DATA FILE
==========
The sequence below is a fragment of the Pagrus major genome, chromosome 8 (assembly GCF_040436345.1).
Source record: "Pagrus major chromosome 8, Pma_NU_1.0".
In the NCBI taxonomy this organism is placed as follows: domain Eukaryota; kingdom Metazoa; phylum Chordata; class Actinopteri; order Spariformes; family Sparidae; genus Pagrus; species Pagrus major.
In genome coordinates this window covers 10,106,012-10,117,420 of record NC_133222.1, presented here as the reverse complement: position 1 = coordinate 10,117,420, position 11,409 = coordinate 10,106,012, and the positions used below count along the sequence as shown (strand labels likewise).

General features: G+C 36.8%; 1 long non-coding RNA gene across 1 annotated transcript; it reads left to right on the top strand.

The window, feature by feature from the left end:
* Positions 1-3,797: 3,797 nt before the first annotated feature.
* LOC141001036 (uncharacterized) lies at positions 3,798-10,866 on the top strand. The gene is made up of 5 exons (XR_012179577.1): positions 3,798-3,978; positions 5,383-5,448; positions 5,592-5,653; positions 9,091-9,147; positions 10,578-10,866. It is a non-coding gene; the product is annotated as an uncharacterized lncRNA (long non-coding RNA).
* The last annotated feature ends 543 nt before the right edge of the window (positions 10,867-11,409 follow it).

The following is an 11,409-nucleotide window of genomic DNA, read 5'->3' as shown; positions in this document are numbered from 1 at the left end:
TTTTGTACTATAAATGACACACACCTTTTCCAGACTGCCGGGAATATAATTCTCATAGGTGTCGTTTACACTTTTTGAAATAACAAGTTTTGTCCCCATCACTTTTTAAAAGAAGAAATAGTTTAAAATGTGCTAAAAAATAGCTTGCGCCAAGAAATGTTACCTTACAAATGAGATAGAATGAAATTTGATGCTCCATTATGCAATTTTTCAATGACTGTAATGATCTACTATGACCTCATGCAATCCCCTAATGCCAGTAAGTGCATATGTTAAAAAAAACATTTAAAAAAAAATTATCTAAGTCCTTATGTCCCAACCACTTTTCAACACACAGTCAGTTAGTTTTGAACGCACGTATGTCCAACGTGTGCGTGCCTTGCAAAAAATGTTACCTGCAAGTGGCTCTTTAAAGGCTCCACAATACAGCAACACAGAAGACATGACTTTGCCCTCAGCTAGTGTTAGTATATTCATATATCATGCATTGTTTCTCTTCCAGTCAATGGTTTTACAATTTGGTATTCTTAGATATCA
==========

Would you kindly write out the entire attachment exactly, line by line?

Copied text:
The sequence below is a fragment of the Pagrus major genome, chromosome 8 (assembly GCF_040436345.1).
Source record: "Pagrus major chromosome 8, Pma_NU_1.0".
In the NCBI taxonomy this organism is placed as follows: domain Eukaryota; kingdom Metazoa; phylum Chordata; class Actinopteri; order Spariformes; family Sparidae; genus Pagrus; species Pagrus major.
In genome coordinates this window covers 10,106,012-10,117,420 of record NC_133222.1, presented here as the reverse complement: position 1 = coordinate 10,117,420, position 11,409 = coordinate 10,106,012, and the positions used below count along the sequence as shown (strand labels likewise).

General features: G+C 36.8%; 1 long non-coding RNA gene across 1 annotated transcript; it reads left to right on the top strand.

The window, feature by feature from the left end:
* Positions 1-3,797: 3,797 nt before the first annotated feature.
* LOC141001036 (uncharacterized) lies at positions 3,798-10,866 on the top strand. The gene is made up of 5 exons (XR_012179577.1): positions 3,798-3,978; positions 5,383-5,448; positions 5,592-5,653; positions 9,091-9,147; positions 10,578-10,866. It is a non-coding gene; the product is annotated as an uncharacterized lncRNA (long non-coding RNA).
* The last annotated feature ends 543 nt before the right edge of the window (positions 10,867-11,409 follow it).

The following is an 11,409-nucleotide window of genomic DNA, read 5'->3' as shown; positions in this document are numbered from 1 at the left end:
TTTTGTACTATAAATGACACACACCTTTTCCAGACTGCCGGGAATATAATTCTCATAGGTGTCGTTTACACTTTTTGAAATAACAAGTTTTGTCCCCATCACTTTTTAAAAGAAGAAATAGTTTAAAATGTGCTAAAAAATAGCTTGCGCCAAGAAATGTTACCTTACAAATGAGATAGAATGAAATTTGATGCTCCATTATGCAATTTTTCAATGACTGTAATGATCTACTATGACCTCATGCAATCCCCTAATGCCAGTAAGTGCATATGTTAAAAAAAACATTTAAAAAAAAATTATCTAAGTCCTTATGTCCCAACCACTTTTCAACACACAGTCAGTTAGTTTTGAACGCACGTATGTCCAACGTGTGCGTGCCTTGCAAAAAATGTTACCTGCAAGTGGCTCTTTAAAGGCTCCACAATACAGCAACACAGAAGACATGACTTTGCCCTCAGCTAGTGTTAGTATATTCATATATCATGCATTGTTTCTCTTCCAGTCAATGGTTTTACAATTTGGTATTCTTAGATATCA